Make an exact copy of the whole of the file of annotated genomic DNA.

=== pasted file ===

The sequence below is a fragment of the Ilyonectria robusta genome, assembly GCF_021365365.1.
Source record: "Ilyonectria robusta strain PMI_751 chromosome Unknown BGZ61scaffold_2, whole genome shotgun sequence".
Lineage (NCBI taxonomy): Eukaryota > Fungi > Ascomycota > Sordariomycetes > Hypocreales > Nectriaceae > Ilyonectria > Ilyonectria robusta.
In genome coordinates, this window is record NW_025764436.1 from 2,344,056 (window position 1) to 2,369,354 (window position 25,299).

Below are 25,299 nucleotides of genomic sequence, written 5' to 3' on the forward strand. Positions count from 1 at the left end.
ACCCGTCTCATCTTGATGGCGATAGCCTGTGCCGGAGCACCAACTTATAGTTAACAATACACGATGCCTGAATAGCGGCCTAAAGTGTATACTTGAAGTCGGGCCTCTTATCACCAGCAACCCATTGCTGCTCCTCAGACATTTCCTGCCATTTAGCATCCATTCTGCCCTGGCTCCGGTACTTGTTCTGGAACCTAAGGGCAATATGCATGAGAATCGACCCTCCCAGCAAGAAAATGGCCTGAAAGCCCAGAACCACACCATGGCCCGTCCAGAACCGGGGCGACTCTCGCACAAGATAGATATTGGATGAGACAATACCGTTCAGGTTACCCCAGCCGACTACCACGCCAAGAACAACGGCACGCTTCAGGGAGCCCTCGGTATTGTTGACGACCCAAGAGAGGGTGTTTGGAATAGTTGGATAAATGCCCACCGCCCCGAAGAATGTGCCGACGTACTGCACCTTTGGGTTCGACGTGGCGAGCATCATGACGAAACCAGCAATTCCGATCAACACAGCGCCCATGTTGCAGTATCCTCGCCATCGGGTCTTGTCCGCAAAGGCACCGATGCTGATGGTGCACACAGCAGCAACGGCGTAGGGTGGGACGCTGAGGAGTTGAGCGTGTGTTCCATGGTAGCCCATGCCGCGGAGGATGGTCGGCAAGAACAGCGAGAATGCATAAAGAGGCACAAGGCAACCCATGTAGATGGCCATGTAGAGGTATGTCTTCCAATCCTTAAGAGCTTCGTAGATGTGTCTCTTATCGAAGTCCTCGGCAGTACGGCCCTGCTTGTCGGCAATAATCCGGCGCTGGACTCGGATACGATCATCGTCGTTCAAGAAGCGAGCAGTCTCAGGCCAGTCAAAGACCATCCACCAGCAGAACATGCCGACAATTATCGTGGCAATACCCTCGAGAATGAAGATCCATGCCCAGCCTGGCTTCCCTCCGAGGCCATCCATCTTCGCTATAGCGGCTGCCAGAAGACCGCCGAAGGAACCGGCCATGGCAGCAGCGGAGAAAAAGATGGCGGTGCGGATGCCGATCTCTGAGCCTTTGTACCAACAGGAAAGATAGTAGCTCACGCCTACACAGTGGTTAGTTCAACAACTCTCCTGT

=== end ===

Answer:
The sequence below is a fragment of the Ilyonectria robusta genome, assembly GCF_021365365.1.
Source record: "Ilyonectria robusta strain PMI_751 chromosome Unknown BGZ61scaffold_2, whole genome shotgun sequence".
Lineage (NCBI taxonomy): Eukaryota > Fungi > Ascomycota > Sordariomycetes > Hypocreales > Nectriaceae > Ilyonectria > Ilyonectria robusta.
In genome coordinates, this window is record NW_025764436.1 from 2,344,056 (window position 1) to 2,369,354 (window position 25,299).

Below are 25,299 nucleotides of genomic sequence, written 5' to 3' on the forward strand. Positions count from 1 at the left end.
ACCCGTCTCATCTTGATGGCGATAGCCTGTGCCGGAGCACCAACTTATAGTTAACAATACACGATGCCTGAATAGCGGCCTAAAGTGTATACTTGAAGTCGGGCCTCTTATCACCAGCAACCCATTGCTGCTCCTCAGACATTTCCTGCCATTTAGCATCCATTCTGCCCTGGCTCCGGTACTTGTTCTGGAACCTAAGGGCAATATGCATGAGAATCGACCCTCCCAGCAAGAAAATGGCCTGAAAGCCCAGAACCACACCATGGCCCGTCCAGAACCGGGGCGACTCTCGCACAAGATAGATATTGGATGAGACAATACCGTTCAGGTTACCCCAGCCGACTACCACGCCAAGAACAACGGCACGCTTCAGGGAGCCCTCGGTATTGTTGACGACCCAAGAGAGGGTGTTTGGAATAGTTGGATAAATGCCCACCGCCCCGAAGAATGTGCCGACGTACTGCACCTTTGGGTTCGACGTGGCGAGCATCATGACGAAACCAGCAATTCCGATCAACACAGCGCCCATGTTGCAGTATCCTCGCCATCGGGTCTTGTCCGCAAAGGCACCGATGCTGATGGTGCACACAGCAGCAACGGCGTAGGGTGGGACGCTGAGGAGTTGAGCGTGTGTTCCATGGTAGCCCATGCCGCGGAGGATGGTCGGCAAGAACAGCGAGAATGCATAAAGAGGCACAAGGCAACCCATGTAGATGGCCATGTAGAGGTATGTCTTCCAATCCTTAAGAGCTTCGTAGATGTGTCTCTTATCGAAGTCCTCGGCAGTACGGCCCTGCTTGTCGGCAATAATCCGGCGCTGGACTCGGATACGATCATCGTCGTTCAAGAAGCGAGCAGTCTCAGGCCAGTCAAAGACCATCCACCAGCAGAACATGCCGACAATTATCGTGGCAATACCCTCGAGAATGAAGATCCATGCCCAGCCTGGCTTCCCTCCGAGGCCATCCATCTTCGCTATAGCGGCTGCCAGAAGACCGCCGAAGGAACCGGCCATGGCAGCAGCGGAGAAAAAGATGGCGGTGCGGATGCCGATCTCTGAGCCTTTGTACCAACAGGAAAGATAGTAGCTCACGCCTACACAGTGGTTAGTTCAACAACTCTCCTGT